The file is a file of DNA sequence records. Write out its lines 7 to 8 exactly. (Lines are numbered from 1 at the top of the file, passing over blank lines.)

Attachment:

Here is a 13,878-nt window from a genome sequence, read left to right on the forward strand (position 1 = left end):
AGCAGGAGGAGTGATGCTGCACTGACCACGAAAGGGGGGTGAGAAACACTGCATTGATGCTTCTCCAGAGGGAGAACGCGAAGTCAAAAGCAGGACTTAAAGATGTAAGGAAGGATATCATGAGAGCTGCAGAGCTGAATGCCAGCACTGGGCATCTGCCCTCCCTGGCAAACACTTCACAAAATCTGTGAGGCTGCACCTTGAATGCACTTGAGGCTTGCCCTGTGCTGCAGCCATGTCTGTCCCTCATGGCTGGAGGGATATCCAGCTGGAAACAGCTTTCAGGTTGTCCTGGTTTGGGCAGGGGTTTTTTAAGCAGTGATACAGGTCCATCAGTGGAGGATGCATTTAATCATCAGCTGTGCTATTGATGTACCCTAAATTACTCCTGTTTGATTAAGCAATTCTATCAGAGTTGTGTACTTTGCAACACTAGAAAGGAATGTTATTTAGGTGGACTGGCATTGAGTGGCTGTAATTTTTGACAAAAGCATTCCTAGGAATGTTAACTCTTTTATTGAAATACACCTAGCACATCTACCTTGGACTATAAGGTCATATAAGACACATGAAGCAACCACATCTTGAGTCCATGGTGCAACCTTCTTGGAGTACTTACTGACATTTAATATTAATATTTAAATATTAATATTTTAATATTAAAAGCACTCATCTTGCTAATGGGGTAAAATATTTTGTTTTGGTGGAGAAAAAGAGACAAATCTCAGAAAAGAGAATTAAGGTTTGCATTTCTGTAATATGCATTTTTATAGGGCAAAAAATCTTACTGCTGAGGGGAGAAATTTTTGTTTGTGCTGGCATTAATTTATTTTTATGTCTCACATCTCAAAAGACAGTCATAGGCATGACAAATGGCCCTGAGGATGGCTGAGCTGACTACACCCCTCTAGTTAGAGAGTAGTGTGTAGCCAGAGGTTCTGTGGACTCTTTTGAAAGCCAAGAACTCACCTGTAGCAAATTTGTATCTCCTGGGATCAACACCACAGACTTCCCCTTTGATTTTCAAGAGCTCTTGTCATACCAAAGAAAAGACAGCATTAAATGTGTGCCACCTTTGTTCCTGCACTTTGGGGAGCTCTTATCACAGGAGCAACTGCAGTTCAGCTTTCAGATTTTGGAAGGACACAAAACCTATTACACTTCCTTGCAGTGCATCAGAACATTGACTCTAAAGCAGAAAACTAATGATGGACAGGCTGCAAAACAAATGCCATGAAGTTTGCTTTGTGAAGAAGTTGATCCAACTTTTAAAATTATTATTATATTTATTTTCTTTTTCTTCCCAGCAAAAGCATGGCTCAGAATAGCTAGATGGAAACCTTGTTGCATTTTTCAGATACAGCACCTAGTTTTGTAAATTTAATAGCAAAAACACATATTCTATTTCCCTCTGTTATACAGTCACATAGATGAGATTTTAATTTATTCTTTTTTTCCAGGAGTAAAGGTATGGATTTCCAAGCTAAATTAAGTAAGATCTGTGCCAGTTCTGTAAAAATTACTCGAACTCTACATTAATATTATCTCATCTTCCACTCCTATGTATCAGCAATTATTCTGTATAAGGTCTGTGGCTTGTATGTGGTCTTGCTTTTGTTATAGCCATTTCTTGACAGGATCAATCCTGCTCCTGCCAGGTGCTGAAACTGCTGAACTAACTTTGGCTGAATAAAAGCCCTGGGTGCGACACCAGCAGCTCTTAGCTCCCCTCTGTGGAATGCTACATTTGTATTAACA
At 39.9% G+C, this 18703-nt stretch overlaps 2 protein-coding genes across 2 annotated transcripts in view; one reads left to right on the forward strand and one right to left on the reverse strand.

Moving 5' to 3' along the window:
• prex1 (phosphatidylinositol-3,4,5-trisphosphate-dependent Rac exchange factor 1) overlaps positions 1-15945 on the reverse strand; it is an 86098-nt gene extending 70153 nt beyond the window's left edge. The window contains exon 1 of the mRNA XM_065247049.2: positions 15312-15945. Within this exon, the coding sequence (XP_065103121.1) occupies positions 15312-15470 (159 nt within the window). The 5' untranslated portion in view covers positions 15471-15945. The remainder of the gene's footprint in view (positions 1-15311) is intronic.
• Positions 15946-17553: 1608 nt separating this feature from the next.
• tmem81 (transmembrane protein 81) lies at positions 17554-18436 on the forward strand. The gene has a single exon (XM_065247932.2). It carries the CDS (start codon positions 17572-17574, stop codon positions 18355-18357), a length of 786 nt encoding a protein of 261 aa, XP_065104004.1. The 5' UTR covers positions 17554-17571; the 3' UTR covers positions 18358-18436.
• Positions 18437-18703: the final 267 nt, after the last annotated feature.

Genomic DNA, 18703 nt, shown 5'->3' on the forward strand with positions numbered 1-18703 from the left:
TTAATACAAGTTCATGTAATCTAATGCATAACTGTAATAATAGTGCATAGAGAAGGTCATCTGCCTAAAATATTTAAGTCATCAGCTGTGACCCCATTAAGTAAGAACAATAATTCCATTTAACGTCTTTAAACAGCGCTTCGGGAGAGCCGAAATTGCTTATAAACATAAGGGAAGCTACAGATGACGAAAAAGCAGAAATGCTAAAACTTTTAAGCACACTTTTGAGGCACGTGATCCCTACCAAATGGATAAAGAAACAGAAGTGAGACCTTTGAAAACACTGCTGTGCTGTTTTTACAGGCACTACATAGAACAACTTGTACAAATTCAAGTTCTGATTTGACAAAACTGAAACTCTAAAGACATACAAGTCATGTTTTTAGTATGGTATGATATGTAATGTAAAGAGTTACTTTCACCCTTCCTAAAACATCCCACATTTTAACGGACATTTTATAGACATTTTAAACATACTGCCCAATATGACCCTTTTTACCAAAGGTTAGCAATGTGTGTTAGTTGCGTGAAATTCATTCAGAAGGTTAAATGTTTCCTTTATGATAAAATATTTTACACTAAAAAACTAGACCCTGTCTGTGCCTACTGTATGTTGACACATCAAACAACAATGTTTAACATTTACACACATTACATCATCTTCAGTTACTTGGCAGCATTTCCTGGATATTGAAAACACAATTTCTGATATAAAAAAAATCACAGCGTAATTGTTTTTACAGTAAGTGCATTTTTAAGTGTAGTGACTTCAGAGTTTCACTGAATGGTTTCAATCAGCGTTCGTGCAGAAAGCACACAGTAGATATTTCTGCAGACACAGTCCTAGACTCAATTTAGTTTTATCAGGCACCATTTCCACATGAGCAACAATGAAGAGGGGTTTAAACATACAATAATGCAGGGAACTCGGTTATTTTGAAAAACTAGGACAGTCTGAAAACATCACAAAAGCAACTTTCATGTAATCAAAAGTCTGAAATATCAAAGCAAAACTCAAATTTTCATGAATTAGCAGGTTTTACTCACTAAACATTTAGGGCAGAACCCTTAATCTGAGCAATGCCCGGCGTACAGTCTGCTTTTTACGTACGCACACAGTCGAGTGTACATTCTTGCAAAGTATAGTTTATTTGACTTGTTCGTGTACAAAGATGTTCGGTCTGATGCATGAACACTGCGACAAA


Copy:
• tmem81 (transmembrane protein 81) lies at positions 17554-18436 on the forward strand. The gene has a single exon (XM_065247932.2). It carries the CDS (start codon positions 17572-17574, stop codon positions 18355-18357), a length of 786 nt encoding a protein of 261 aa, XP_065104004.1. The 5' UTR covers positions 17554-17571; the 3' UTR covers positions 18358-18436.
• Positions 18437-18703: the final 267 nt, after the last annotated feature.